Now the above is not a holding, in that it was not the basis on which the case was decided (in favor of Stettinius, on the grounds the statute did not apply to the facts in the case). However. it does contain undisputed assertions that can be reasonably treated as declaratory of the law, and such dictum cited as such, just as the dictum in
Marbury v. Madison

An earlier case, United States v. Fenwick, 25 F. Cas. 1062 (1836); 4 Cranch C.C. 675, makes a similar point, that the defense in a criminal trial has the right to argue the law to the jury (along with the bench and rest of the court), up to the point where the bench rules on the motion, and that such ruling is not to be made until all parties have concluded their arguments.

Sparf v. Hansen, 156 U.S. 51, 64 (1895), http://www.constitution.org/ussc/156-051jr.htm , did not overturn Stettinius. It only briefly mentions the case and does not contradict it:

These principles were applied by Judge Shipman in United States v. Riley, 5 Blatchf. 204, 27 F. Cas. 810, and by Judge Cranch, upon an extended review of the authorities, in Stettinius v. United States, 5 Cranch C.C. 573, 22 F. Cas. 1322. They were also applied by Judge Jackson, in the District of West Virginia, in United States v. Keller, 19 F. 633, in which case it was said that although an acquittal in a criminal case was final, even if the jury arbitrarily disregarded the instructions of the court on the law of the case, a jury, in order to discharge its whole duty, must take the law from the court and apply it to the facts of the case.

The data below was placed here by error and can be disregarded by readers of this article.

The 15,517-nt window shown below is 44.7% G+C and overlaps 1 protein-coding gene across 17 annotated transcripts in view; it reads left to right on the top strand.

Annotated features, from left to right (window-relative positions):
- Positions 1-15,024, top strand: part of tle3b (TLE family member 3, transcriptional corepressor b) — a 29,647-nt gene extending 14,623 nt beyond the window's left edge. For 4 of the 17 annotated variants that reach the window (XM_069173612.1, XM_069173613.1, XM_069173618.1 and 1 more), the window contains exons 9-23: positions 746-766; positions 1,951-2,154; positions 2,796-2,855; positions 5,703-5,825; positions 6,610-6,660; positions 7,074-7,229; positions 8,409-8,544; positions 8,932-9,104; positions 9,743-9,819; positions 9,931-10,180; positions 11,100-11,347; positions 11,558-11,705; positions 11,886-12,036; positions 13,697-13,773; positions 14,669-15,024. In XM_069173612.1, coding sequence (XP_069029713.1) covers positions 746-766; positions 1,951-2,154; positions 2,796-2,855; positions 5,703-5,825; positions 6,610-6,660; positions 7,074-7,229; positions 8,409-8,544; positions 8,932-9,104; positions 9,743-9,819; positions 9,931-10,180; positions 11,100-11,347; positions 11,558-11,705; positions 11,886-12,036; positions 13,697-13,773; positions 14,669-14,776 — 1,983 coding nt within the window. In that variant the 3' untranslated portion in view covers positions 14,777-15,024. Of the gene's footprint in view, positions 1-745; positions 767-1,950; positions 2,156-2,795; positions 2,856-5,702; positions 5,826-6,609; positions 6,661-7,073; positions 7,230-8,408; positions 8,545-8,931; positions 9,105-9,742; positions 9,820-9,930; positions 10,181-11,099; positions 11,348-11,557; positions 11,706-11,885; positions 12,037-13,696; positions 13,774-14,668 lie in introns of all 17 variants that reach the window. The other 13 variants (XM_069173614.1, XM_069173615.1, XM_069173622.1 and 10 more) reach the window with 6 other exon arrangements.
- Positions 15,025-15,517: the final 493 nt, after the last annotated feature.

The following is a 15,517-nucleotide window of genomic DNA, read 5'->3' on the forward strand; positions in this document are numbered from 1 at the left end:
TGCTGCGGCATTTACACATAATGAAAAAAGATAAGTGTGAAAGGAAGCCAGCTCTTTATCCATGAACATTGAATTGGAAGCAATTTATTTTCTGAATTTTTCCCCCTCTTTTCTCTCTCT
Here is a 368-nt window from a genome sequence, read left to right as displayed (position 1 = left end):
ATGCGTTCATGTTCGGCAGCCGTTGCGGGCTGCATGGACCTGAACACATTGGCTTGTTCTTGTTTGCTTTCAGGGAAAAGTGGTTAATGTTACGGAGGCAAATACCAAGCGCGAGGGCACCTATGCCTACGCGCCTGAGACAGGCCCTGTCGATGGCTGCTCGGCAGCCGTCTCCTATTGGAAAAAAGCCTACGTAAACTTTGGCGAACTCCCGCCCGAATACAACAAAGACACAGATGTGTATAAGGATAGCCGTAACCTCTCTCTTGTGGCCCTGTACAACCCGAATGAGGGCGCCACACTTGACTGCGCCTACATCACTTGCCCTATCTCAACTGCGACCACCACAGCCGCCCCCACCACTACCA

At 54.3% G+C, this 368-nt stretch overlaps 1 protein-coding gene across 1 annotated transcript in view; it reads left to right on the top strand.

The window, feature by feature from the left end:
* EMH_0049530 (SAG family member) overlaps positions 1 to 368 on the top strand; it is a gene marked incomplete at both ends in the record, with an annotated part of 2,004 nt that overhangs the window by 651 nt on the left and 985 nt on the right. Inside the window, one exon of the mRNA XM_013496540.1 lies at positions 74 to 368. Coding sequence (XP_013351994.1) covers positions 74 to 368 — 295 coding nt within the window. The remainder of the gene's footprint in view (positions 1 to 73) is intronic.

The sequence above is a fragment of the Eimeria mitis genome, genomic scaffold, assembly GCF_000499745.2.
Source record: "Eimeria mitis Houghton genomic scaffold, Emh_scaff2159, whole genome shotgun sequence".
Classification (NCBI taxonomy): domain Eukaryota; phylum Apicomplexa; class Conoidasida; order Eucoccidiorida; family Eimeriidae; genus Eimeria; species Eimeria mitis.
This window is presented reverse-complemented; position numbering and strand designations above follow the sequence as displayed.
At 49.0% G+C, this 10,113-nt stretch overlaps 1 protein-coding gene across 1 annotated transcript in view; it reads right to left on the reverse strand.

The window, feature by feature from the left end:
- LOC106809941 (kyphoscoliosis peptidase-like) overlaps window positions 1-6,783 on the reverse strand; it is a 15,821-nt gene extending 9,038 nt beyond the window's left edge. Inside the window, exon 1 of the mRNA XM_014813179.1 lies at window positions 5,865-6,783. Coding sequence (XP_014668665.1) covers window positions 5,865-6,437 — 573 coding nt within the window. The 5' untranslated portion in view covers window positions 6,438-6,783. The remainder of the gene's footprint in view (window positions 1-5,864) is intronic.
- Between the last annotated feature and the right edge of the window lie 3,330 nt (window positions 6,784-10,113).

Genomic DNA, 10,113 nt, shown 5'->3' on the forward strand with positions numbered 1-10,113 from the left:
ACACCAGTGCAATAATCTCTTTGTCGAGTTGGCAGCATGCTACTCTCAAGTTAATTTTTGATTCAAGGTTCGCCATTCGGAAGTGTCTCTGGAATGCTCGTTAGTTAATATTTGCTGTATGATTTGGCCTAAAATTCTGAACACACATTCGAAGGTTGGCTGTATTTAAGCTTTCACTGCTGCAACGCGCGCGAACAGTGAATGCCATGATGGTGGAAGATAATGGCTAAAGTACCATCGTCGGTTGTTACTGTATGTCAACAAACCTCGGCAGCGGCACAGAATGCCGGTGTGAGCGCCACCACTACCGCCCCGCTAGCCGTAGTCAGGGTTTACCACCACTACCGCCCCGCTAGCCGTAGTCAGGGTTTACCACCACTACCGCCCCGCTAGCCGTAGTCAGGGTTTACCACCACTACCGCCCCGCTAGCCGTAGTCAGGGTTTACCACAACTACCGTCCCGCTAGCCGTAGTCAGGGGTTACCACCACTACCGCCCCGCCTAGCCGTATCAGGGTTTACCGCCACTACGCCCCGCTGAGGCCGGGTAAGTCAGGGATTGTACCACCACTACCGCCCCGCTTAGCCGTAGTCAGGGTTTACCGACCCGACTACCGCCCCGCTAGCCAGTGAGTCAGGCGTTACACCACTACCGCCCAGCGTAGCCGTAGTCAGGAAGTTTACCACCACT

Shepardizing the case finds no other cases which could be construed as overturning Stettinius, so it may still be cited in court.

The URL for Stettinius is http://www.constitution.org/usfc/fc/22/Stettinius_v_US.htm and for Fenwick is http://www.constitution.org/usfc/fc/25/US_v_Fenwick.htm .


Follow by Email

Search this and affiliated sites

Blog Archive